The leader of Coptic Catholics in Egypt has spoken of an “historic opportunity” for the people, describing how the country now stands on the brink of achieving the “dream” of a democratic system.
Cardinal Antonios Naguib, Patriarch of Alexandria, welcomed the interim military regime’s stated aim of dismantling the autocratic style of government built up over 30 years by Hosni Mubarak, who resigned as president on Friday, 11 February.
Signalling his strong support for the first declarations of the temporary administration which replaced Mr Mubarak, Patriarch Naguib highlighted the importance of the new government’s commitment to a civil system of government.
Speaking from Alexandria in an interview with Aid to the Church in Need, Patriarch Naguib said: “Moving towards a civil, democratic government, rather than a religious or a military one, has been our hope for a long time – it has been a dream.”
The patriarch went on to underline the new government’s pledge to hold elections.
In a country with 200,000 Coptic Catholics and about eight million Coptic Orthodox, Patriarch Naguib said: “We will encourage very much all the members of the Church to participate in the elections. It is for us an historic opportunity.”
Also giving their support for recent political developments were other Coptic bishops in Egypt who welcomed the downfall of Mr Mubarak and said that both Muslims and Christians were uniting behind the movement for change.
Bishop Antonios Mina of Giza said: “For the last few decades there has been a lack of freedom. It was not human. We are pleased with what has happened for it gives us the opportunity for a fresh start.”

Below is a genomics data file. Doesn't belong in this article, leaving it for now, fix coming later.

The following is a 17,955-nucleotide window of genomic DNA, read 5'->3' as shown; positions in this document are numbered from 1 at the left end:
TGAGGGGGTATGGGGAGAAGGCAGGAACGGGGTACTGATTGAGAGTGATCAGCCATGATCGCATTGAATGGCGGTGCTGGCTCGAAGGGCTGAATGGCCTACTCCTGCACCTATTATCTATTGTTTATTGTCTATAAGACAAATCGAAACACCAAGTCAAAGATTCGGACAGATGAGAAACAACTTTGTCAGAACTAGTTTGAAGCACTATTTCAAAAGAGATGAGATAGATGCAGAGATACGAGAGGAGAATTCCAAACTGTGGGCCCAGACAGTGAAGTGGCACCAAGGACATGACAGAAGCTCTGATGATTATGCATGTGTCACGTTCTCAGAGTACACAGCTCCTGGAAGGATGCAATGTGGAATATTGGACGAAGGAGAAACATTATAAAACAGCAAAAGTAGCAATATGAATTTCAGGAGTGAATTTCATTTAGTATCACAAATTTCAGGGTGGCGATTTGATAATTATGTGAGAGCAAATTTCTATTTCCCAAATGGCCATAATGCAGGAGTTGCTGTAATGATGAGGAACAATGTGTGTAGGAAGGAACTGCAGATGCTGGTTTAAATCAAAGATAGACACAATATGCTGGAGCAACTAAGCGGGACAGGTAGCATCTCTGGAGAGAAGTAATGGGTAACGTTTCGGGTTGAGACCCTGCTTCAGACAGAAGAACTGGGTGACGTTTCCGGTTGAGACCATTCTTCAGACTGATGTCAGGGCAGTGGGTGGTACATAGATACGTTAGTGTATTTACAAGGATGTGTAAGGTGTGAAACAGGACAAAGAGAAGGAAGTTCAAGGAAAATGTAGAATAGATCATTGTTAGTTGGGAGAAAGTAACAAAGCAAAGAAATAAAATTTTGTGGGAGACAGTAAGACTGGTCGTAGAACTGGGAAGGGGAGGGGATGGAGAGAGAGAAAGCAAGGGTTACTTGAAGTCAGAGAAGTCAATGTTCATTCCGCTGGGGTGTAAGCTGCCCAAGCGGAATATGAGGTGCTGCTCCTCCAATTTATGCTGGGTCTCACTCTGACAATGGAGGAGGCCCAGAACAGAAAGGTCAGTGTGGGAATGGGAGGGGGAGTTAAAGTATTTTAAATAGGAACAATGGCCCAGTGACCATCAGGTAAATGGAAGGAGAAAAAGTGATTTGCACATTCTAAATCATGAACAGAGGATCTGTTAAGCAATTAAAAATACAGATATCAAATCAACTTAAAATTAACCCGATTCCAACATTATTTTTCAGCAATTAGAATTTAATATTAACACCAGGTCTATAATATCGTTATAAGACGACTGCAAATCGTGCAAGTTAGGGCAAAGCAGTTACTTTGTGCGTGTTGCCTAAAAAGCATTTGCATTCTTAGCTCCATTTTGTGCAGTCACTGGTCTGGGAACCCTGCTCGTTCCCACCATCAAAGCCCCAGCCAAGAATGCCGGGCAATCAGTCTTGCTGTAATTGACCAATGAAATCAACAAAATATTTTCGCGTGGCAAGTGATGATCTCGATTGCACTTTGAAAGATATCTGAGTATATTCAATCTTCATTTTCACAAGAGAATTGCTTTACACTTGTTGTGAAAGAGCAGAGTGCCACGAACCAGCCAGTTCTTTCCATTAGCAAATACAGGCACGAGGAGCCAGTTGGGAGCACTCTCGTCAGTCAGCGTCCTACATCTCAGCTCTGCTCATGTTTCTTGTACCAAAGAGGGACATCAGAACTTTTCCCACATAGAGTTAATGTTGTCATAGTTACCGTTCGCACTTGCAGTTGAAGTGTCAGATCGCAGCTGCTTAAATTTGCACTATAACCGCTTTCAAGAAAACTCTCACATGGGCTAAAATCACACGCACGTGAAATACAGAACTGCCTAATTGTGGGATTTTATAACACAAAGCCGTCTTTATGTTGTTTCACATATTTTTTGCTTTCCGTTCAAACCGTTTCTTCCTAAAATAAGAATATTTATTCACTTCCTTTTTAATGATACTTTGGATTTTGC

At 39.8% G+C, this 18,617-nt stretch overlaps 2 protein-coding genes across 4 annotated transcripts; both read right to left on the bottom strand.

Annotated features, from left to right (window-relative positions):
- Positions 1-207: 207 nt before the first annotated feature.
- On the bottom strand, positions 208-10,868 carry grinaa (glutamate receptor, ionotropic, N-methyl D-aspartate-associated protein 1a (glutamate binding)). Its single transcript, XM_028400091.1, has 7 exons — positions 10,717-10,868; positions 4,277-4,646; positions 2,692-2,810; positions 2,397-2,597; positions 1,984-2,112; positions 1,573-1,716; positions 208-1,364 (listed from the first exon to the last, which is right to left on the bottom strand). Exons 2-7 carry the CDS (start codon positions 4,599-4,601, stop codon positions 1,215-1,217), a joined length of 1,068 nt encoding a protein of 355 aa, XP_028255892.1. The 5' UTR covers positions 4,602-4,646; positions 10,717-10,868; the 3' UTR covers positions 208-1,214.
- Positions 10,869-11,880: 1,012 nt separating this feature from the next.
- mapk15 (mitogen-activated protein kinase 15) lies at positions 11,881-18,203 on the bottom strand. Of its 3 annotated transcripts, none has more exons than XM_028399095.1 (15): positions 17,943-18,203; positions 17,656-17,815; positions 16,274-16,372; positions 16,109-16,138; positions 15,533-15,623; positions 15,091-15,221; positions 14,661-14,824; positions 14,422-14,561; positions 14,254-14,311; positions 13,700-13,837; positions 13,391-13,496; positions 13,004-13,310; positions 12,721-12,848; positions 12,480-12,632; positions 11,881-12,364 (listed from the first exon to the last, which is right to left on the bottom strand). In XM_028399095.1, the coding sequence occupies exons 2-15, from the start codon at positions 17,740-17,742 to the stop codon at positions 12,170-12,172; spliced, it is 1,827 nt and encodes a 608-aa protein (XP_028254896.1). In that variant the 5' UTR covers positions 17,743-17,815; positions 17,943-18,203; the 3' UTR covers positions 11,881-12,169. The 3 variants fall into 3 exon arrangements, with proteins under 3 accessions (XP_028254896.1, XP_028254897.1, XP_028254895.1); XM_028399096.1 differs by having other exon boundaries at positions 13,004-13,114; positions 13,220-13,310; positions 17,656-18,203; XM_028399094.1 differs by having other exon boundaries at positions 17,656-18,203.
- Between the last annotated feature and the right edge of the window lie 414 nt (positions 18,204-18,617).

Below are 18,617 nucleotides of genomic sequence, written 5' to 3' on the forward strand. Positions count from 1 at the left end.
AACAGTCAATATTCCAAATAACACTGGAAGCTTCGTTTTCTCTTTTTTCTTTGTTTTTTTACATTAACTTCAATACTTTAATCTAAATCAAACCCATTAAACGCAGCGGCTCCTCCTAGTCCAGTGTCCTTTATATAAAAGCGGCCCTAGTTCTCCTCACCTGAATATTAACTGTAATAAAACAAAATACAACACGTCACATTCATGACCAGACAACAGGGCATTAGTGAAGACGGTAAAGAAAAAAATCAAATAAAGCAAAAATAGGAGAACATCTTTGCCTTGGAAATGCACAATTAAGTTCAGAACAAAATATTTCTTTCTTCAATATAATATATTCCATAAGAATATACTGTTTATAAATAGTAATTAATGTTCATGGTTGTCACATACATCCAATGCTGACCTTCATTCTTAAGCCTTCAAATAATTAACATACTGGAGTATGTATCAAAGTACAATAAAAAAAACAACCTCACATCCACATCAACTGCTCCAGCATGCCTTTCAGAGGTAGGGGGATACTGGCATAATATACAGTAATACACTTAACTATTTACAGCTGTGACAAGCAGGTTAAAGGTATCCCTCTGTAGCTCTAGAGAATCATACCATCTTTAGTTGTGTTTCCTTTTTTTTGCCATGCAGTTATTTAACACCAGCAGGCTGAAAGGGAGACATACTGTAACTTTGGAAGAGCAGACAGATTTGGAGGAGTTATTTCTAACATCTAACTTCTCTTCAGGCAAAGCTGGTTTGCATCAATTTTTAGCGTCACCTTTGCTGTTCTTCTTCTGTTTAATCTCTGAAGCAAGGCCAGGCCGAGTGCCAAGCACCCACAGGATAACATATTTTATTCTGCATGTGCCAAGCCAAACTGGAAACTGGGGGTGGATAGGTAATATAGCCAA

Meanwhile, Bishop Ibrahim Sidrak of Minya diocese told Aid to the Church in Need: “Mubarak and his regime did not understand the calls for change that have been going on for five years or more. We are now facing a situation that is critical in a number of ways – politically and socially.”
Both the bishops and the patriarch stressed that the new government’s top priorities were ensuring security and tackling the country’s huge social problems.
Patriarch Naguib said: “The social problems in Egypt are so many and so huge that they cannot be solved in one go. It will take time.
“The country does not have an unending amount of treasure to enable an immediate improvement in the standard of living.”
Patriarch Naguib downplayed fears that political uncertainty would play into the hands of extremists and groups such as the political movement, the Muslim Brotherhood.
He said: “If the Muslim Brothers enter into the framework of a civil society as a party with a very clear programme they are as welcome as any other political party.
“However, if they want to transform Egypt into a religious country with Sharia law then I think that not only the Christians but more than half the population will not accept that.”